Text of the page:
Generate SP or function definition in SQL Server 2005/2008

Well, today I would like to share one very quick and useful simple TSQL which can help you to generate script (definition) of stored procedure, trigger, functions etc. Generally you can do it with SSMS easily by right click on object and click on option like “Script Stored Procedure as->Create to->File”  or  “Script function as->Create to->File” etc. but if you want to generate script for many object at a time, there is one very small TSQL can come to your help which I myself used to use so many time.
Look at the TSQL below:
select so.name as ObjectName,sc.text as ObjectDefination from sysobjects so join syscomments sc on so.id=sc.id
–P for Stored Procedure
–FN for scalar function
–IF for Inlined table function
–TF for Table function
–TR for trigger
where so.type in (‘P’,‘FN’,‘IF’,‘TF’,‘TR’)
–if you want defination of specific function or SP, include below condition too
–and so.name=’YourSPorFunctionName’
Order by so.name,sc.colid
Reference: Ritesh Shah
http://www.sqlhub.com
Note: Microsoft Books online is a default reference of all articles but examples and explanations prepared by Ritesh Shah, founder of
http://www.SQLHub.com
Advertisements

ERROR FIX: Alter failed for Login sa – Cannot set a credential for principal ‘sa’. (Microsoft SQL Server, Error: 15535)

Generally It is good practice to disable SA login in SQL Server and use SysAdmin account which is created by you to secure you SQL Server from few threats. Well, this is not a scope of this article to explain why you should disable it but I would like to share one quick tip when you face above error while enabling you SA account back.
If you see error like:
ERROR FIX: Alter failed for Login sa – Cannot set a credential for principal ‘sa’. (Microsoft SQL Server, Error: 15535)
While enabling your SA account, you have to enable one check box “Map to credential” from “General” table. Once you are done with that, go to “Status” table and make your user “Enable” with radio button under “Status” tab.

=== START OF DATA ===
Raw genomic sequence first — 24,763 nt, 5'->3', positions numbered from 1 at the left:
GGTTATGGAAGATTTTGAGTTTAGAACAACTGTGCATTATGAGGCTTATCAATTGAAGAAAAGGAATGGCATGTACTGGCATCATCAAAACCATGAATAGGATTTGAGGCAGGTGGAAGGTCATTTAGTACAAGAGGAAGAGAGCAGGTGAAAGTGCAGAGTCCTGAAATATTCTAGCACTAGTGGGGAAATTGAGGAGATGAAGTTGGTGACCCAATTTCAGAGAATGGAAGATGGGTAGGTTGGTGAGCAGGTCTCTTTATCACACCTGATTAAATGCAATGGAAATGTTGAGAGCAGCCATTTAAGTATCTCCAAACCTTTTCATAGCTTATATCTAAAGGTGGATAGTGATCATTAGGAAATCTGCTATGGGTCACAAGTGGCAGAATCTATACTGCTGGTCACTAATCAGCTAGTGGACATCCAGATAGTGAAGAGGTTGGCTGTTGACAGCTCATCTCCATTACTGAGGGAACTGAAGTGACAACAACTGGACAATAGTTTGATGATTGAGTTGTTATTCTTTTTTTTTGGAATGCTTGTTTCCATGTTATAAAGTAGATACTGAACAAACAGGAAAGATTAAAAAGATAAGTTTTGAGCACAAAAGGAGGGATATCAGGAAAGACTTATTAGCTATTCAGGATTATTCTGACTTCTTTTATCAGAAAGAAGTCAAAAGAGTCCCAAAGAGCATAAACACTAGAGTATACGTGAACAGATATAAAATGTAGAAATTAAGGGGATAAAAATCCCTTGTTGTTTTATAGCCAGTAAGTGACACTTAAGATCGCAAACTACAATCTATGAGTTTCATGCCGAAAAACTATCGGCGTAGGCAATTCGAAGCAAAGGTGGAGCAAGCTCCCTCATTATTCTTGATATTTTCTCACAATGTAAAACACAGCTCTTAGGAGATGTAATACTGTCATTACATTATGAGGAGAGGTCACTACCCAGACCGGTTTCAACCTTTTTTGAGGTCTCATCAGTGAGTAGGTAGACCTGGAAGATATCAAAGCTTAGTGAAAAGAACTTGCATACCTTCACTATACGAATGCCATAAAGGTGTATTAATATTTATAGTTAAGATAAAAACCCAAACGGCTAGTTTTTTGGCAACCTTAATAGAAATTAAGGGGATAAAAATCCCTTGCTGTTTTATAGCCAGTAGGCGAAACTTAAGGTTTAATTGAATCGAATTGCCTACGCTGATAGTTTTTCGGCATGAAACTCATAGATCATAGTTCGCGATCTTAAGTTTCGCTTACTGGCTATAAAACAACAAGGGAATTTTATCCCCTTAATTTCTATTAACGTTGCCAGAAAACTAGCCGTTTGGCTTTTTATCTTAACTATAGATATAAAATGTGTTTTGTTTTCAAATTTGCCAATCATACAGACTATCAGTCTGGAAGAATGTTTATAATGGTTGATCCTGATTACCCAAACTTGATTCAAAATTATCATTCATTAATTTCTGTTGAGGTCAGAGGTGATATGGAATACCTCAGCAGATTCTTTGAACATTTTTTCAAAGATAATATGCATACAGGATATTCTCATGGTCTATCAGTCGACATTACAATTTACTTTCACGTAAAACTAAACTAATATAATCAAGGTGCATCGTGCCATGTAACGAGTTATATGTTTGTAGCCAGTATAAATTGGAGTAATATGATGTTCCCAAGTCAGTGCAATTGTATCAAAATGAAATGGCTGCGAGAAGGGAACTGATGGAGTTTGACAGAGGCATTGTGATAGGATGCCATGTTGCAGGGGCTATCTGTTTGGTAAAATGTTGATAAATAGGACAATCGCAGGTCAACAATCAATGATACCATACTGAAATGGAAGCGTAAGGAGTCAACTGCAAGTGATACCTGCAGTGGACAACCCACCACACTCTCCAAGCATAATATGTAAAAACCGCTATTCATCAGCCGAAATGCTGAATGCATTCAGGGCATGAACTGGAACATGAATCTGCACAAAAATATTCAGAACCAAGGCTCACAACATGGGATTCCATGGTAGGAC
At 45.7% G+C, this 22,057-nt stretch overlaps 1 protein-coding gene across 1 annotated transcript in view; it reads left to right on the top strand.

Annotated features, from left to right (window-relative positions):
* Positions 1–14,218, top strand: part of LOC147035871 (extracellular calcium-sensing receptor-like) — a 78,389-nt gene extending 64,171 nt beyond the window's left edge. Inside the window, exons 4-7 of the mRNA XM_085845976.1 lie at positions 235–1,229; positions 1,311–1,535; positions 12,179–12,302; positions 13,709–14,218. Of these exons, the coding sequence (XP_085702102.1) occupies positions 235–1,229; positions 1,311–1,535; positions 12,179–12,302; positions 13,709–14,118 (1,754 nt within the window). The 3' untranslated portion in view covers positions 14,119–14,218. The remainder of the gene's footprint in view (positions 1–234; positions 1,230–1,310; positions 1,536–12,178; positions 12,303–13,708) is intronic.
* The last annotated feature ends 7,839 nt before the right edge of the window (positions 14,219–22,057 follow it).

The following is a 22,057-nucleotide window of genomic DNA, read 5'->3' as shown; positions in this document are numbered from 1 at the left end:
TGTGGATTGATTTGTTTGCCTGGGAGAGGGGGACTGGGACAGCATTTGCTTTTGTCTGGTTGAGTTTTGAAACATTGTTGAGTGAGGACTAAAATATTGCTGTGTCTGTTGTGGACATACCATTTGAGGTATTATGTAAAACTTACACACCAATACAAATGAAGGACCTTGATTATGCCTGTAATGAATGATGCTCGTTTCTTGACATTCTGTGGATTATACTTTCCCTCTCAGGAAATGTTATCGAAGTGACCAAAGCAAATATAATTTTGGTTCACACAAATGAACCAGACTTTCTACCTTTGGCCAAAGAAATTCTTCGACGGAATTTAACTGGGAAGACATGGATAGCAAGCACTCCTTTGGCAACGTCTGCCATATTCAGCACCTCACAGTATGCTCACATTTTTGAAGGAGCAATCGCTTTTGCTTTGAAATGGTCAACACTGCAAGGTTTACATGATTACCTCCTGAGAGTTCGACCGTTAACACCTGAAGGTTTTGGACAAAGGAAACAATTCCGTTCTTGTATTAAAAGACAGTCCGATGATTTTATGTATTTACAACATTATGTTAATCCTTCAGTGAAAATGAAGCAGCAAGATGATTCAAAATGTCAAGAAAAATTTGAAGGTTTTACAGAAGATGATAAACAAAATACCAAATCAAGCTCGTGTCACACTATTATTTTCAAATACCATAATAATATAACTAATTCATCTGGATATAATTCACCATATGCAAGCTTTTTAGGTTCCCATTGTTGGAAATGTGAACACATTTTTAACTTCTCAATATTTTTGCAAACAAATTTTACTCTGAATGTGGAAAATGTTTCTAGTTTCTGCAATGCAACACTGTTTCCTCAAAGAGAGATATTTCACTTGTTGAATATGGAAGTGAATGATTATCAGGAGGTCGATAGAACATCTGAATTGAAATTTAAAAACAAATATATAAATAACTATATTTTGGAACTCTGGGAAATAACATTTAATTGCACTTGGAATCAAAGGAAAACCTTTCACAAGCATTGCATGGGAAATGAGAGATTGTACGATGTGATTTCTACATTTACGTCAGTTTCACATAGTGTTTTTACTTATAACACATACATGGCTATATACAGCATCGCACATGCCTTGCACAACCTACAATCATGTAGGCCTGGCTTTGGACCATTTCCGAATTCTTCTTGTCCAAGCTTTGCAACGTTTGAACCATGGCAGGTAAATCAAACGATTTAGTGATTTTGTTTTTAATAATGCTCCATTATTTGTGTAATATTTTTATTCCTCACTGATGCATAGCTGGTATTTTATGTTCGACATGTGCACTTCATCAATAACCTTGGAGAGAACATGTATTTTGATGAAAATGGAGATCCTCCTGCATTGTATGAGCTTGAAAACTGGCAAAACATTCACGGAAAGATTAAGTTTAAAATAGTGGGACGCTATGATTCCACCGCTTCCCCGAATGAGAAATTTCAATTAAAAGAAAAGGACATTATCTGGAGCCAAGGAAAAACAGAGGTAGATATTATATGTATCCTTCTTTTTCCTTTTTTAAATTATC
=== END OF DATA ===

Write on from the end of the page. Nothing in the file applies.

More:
Reference: Ritesh Shah
http://www.sqlhub.com
Note: Microsoft Books online is a default reference of all articles but examples and explanations prepared by Ritesh Shah, founder of
http://www.SQLHub.com

TimeStamp datatype in SQL Server

Well TimeStamp datatype is one of the old datatype in SQL Server and going to deprecated in newer version so it is not advisable to use it. The main intention to write this article is, recently I have see few people discussing TimeStamp datatype with misconception in one of the forum.
I wonder people got this datatype wrong by understanding it as a real data or time datatype. Actually TimeStamp datatype has nothing to do with Date or time in SQL Server.
As per MSDN, TimeStamp is
timestamp is a  data type that exposes automatically generated binary numbers, which are guaranteed to be unique within a database. timestamp is used typically as a mechanism for version-stamping table rows. The storage size is 8 bytes.”
Let us see one small example which proves above statement.
create table TimeStampTesting
(
Name varchar(10),
TS TimeStamp
)
Insert Into TimeStampTesting(Name)
Select ‘Ritesh’ union all
Select ‘Rajan’ union all
Select ‘Bihag’
GO
–since we are making order by on TS
–Bihag should be first as that record was inserted last
Select * from TimeStampTesting order by TS desc
Go
Update TimeStampTesting set Name=‘Rajan S.’ where Name=‘Rajan’
GO
–if you observe, this time Bihag wouldn’t first
–but Rajan S. would be the first as it updated last
–so TS is a binary unique number which updates itself automatically
–for new upate and/or insert
Select * from TimeStampTesting order by TS desc
Go
BTW, now a day, you should use RowVersion datatype rather than TimeStamp as I told you above too that TimeStamp will be deprecated and RowVersion is synonyms for TimeStamp. For more information, look at the below URL:
Reference: Ritesh Shah
http://www.sqlhub.com
Note: Microsoft Books online is a default reference of all articles but examples and explanations prepared by Ritesh Shah, founder of
http://www.SQLHub.com